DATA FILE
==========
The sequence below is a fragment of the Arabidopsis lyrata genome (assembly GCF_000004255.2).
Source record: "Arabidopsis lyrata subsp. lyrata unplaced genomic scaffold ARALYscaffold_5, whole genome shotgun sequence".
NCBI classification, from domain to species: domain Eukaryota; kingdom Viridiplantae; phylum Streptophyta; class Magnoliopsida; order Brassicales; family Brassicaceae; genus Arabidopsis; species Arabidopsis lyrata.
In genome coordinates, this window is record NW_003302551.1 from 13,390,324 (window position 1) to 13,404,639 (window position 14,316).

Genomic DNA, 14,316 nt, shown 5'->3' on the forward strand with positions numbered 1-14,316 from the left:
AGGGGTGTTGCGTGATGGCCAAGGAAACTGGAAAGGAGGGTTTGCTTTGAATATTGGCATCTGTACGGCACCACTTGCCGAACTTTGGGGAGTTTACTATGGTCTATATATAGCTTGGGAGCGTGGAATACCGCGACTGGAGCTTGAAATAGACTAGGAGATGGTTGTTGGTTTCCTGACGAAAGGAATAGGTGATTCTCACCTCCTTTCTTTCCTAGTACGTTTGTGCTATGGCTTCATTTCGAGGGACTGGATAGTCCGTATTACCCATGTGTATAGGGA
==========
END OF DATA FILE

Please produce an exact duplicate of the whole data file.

The sequence below is a fragment of the Arabidopsis lyrata genome (assembly GCF_000004255.2).
Source record: "Arabidopsis lyrata subsp. lyrata unplaced genomic scaffold ARALYscaffold_5, whole genome shotgun sequence".
NCBI classification, from domain to species: domain Eukaryota; kingdom Viridiplantae; phylum Streptophyta; class Magnoliopsida; order Brassicales; family Brassicaceae; genus Arabidopsis; species Arabidopsis lyrata.
In genome coordinates, this window is record NW_003302551.1 from 13,390,324 (window position 1) to 13,404,639 (window position 14,316).

Genomic DNA, 14,316 nt, shown 5'->3' on the forward strand with positions numbered 1-14,316 from the left:
AGGGGTGTTGCGTGATGGCCAAGGAAACTGGAAAGGAGGGTTTGCTTTGAATATTGGCATCTGTACGGCACCACTTGCCGAACTTTGGGGAGTTTACTATGGTCTATATATAGCTTGGGAGCGTGGAATACCGCGACTGGAGCTTGAAATAGACTAGGAGATGGTTGTTGGTTTCCTGACGAAAGGAATAGGTGATTCTCACCTCCTTTCTTTCCTAGTACGTTTGTGCTATGGCTTCATTTCGAGGGACTGGATAGTCCGTATTACCCATGTGTATAGGGA